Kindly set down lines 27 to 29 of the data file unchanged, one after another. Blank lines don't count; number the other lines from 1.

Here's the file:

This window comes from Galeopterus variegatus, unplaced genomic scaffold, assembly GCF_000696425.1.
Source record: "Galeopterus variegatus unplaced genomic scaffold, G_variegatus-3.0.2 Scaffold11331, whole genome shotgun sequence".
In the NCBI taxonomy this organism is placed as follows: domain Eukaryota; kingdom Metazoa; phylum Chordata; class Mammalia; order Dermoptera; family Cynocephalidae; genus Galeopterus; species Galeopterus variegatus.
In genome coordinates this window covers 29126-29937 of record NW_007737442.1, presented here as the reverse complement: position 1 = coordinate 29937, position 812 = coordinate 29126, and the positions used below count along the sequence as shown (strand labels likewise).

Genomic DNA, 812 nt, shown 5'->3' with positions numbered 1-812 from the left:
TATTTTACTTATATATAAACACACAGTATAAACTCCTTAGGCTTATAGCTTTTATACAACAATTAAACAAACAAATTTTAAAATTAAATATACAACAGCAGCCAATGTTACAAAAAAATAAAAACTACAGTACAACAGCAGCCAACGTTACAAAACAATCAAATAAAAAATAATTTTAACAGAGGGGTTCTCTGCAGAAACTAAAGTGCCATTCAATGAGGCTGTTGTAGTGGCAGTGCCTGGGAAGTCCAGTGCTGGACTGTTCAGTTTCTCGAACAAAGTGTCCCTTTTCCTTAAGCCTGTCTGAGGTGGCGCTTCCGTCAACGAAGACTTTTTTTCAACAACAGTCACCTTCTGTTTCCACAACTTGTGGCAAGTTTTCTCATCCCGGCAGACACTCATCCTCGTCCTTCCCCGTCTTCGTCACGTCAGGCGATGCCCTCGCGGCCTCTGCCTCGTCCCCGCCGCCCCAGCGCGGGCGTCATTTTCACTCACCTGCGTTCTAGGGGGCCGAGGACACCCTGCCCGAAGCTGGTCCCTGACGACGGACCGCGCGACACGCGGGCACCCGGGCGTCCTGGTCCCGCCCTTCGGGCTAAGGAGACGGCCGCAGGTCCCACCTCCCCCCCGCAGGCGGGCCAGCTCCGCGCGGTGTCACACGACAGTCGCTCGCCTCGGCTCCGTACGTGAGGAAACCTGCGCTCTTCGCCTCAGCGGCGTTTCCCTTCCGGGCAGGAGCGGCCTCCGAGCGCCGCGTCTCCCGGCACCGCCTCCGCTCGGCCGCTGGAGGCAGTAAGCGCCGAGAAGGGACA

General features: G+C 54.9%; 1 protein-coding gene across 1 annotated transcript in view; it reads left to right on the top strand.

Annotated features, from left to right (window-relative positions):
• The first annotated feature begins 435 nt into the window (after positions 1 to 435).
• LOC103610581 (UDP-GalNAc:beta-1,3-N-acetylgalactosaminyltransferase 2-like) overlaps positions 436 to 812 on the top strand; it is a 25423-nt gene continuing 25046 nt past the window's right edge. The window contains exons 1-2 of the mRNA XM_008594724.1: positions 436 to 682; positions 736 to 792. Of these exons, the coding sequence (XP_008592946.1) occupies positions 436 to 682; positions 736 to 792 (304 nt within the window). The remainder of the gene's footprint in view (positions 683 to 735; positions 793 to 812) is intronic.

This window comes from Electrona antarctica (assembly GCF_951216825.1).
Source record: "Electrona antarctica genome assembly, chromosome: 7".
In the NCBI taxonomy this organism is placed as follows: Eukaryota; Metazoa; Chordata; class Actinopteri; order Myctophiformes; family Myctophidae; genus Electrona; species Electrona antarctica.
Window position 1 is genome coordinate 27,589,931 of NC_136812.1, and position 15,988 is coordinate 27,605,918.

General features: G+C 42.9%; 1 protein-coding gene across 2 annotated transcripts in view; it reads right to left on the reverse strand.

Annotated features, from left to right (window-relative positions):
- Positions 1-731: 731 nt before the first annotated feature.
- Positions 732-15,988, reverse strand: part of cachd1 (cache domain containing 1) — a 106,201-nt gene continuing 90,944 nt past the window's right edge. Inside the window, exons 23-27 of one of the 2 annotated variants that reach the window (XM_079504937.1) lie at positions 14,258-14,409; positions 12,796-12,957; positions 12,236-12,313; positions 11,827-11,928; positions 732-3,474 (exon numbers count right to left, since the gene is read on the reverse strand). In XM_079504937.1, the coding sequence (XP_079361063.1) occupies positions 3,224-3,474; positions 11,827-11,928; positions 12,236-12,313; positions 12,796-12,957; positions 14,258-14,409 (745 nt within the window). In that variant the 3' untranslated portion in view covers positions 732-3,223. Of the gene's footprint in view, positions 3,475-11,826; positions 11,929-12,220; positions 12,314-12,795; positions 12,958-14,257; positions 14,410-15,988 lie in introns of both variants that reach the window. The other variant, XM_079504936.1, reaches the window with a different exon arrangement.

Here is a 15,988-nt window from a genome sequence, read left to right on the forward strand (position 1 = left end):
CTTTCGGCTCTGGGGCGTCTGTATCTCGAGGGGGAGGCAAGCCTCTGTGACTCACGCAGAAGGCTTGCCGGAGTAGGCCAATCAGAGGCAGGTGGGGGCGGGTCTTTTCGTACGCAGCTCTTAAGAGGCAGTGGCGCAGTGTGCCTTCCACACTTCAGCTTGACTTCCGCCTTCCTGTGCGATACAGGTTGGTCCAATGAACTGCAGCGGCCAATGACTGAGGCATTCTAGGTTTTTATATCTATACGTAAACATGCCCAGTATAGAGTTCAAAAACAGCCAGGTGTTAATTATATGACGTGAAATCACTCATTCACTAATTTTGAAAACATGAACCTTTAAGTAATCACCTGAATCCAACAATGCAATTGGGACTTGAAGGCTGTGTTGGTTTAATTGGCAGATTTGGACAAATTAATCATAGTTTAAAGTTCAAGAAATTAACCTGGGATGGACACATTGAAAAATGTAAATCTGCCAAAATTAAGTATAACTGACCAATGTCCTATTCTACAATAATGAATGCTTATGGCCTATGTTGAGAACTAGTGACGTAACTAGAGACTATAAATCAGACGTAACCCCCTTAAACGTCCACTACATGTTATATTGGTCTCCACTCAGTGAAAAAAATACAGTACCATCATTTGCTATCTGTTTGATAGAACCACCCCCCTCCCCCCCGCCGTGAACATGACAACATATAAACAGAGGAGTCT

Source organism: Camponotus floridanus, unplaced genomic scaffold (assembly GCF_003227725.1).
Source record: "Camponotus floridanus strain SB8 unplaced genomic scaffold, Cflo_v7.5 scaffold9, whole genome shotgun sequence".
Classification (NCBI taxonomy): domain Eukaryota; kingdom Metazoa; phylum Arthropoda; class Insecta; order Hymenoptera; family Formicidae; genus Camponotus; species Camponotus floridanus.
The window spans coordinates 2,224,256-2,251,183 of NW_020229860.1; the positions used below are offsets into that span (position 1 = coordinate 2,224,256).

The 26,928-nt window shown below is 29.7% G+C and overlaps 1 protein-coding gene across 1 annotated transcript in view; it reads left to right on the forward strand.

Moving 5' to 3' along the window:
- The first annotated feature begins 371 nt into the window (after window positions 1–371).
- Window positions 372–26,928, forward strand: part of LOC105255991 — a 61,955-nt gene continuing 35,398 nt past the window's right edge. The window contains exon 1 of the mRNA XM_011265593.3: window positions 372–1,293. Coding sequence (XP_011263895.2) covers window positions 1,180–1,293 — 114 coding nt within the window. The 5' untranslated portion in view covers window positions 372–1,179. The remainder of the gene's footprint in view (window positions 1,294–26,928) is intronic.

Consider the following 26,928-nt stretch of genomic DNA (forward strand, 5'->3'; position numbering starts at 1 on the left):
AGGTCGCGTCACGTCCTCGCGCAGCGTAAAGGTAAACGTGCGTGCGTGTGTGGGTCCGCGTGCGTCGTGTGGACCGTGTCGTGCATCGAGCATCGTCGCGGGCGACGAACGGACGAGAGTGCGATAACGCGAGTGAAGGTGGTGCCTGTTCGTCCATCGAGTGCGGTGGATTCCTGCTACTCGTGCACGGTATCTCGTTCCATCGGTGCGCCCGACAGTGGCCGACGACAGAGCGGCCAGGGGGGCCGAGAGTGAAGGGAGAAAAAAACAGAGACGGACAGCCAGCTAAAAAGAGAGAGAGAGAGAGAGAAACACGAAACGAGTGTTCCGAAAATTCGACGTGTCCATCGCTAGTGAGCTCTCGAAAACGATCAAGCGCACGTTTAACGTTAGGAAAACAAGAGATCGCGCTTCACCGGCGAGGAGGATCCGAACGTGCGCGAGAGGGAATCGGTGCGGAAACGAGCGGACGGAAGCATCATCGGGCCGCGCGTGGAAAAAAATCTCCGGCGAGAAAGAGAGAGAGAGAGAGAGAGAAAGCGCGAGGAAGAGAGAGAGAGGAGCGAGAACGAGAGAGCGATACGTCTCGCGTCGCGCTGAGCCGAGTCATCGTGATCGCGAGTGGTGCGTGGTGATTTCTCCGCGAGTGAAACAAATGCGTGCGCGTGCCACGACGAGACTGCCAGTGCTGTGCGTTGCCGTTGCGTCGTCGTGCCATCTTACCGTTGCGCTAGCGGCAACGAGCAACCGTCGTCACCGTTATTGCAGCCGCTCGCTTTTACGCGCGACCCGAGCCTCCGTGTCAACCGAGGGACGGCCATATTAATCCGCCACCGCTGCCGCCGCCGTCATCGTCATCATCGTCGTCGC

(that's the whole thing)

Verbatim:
- The first annotated feature begins 371 nt into the window (after window positions 1–371).
- Window positions 372–26,928, forward strand: part of LOC105255991 — a 61,955-nt gene continuing 35,398 nt past the window's right edge. The window contains exon 1 of the mRNA XM_011265593.3: window positions 372–1,293. Coding sequence (XP_011263895.2) covers window positions 1,180–1,293 — 114 coding nt within the window. The 5' untranslated portion in view covers window positions 372–1,179. The remainder of the gene's footprint in view (window positions 1,294–26,928) is intronic.

Consider the following 26,928-nt stretch of genomic DNA (forward strand, 5'->3'; position numbering starts at 1 on the left):